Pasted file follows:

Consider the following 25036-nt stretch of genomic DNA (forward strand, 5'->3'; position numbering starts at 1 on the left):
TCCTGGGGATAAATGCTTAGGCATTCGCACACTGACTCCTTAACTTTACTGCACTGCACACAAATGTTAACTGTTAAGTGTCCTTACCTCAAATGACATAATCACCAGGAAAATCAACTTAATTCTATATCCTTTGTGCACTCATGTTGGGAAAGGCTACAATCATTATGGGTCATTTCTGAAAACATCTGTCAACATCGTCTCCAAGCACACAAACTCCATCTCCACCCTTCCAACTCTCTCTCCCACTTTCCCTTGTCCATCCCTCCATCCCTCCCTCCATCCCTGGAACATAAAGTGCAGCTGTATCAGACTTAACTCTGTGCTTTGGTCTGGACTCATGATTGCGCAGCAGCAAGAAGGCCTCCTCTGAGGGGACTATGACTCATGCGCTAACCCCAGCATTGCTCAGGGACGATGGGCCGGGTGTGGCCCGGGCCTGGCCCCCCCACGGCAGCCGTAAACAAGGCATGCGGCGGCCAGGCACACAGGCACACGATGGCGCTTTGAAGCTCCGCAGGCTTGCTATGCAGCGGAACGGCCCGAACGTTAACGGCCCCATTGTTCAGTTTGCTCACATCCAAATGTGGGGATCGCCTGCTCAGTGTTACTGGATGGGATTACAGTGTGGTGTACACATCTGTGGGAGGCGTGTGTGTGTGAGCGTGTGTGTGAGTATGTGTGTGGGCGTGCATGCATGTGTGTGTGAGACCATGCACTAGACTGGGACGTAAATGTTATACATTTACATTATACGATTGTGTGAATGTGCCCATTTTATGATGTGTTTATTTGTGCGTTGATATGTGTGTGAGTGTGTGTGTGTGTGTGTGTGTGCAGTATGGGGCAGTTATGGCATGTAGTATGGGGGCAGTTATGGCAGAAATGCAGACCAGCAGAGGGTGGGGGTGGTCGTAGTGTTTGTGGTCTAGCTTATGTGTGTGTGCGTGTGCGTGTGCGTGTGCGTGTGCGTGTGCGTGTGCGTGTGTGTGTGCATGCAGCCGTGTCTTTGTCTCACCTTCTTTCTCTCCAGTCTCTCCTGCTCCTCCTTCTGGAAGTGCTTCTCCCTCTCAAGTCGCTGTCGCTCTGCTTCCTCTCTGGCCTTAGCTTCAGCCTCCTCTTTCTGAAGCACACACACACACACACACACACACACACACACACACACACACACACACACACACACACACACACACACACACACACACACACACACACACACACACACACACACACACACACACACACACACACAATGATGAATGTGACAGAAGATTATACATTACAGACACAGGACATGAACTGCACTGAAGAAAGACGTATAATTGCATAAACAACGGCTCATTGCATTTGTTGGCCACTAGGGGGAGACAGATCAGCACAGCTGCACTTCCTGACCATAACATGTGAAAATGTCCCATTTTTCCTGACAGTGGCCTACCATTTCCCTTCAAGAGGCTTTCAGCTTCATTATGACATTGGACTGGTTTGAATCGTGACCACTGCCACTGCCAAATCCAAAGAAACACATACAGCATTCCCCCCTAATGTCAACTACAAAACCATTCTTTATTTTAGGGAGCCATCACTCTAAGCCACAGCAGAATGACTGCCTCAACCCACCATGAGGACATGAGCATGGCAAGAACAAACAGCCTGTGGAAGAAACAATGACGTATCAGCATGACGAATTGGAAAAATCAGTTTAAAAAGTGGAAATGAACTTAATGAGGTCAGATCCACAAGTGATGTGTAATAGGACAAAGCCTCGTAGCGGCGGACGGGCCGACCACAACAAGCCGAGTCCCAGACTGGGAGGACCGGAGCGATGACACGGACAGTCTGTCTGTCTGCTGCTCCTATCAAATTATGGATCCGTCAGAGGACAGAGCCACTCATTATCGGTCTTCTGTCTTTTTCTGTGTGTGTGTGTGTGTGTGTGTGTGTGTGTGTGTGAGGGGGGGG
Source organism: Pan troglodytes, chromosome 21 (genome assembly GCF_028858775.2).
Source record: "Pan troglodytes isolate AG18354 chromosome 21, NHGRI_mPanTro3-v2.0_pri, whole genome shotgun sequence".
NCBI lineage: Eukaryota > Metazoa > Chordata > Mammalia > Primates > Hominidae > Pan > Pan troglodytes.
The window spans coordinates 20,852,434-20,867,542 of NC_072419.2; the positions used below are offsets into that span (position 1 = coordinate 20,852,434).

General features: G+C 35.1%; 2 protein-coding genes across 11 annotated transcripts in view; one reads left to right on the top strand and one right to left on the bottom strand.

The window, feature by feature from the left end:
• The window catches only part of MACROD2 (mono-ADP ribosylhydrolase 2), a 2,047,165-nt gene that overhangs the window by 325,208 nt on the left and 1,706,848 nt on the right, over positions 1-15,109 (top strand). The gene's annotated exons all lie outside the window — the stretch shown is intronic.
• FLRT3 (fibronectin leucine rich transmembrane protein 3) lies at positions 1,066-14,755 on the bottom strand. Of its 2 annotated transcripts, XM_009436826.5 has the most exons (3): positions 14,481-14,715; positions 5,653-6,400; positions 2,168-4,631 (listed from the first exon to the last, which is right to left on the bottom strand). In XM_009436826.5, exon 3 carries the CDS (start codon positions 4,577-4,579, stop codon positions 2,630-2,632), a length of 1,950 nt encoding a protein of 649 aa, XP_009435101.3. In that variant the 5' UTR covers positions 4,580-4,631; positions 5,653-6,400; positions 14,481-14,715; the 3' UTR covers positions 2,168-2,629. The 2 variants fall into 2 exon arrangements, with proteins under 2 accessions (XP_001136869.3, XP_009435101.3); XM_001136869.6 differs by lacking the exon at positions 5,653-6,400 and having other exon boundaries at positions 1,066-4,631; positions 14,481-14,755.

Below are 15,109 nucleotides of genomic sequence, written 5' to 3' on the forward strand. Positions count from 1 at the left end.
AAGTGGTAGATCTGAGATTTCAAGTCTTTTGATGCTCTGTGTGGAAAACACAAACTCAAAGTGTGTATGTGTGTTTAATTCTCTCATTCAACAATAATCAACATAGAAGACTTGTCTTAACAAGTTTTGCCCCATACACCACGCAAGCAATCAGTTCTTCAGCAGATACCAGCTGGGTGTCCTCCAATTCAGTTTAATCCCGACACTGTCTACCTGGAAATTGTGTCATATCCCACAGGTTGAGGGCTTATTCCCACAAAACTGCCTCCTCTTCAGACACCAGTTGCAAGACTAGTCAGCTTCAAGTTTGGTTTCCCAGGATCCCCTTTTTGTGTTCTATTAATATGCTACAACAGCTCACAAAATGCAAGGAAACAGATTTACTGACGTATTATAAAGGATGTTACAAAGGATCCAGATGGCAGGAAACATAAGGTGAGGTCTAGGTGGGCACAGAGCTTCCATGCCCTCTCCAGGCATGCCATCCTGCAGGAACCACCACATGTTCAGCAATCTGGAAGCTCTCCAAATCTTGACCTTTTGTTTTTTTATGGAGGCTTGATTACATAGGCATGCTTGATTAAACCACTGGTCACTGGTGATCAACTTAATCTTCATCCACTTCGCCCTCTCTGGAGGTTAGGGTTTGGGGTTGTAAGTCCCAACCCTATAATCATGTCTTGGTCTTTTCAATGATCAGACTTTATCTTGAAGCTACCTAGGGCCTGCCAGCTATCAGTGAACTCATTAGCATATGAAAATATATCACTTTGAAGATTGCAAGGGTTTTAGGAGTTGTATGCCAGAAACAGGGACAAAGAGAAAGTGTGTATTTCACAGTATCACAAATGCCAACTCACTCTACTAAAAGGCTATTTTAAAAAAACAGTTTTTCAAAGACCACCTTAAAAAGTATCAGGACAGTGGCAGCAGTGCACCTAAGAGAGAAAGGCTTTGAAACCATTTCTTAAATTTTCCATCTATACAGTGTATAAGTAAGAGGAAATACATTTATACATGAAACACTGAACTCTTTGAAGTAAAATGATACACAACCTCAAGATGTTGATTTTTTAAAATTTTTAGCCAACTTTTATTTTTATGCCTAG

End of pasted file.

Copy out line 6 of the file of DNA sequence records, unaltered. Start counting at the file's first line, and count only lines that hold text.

The window spans coordinates 20,852,434-20,867,542 of NC_072419.2; the positions used below are offsets into that span (position 1 = coordinate 20,852,434).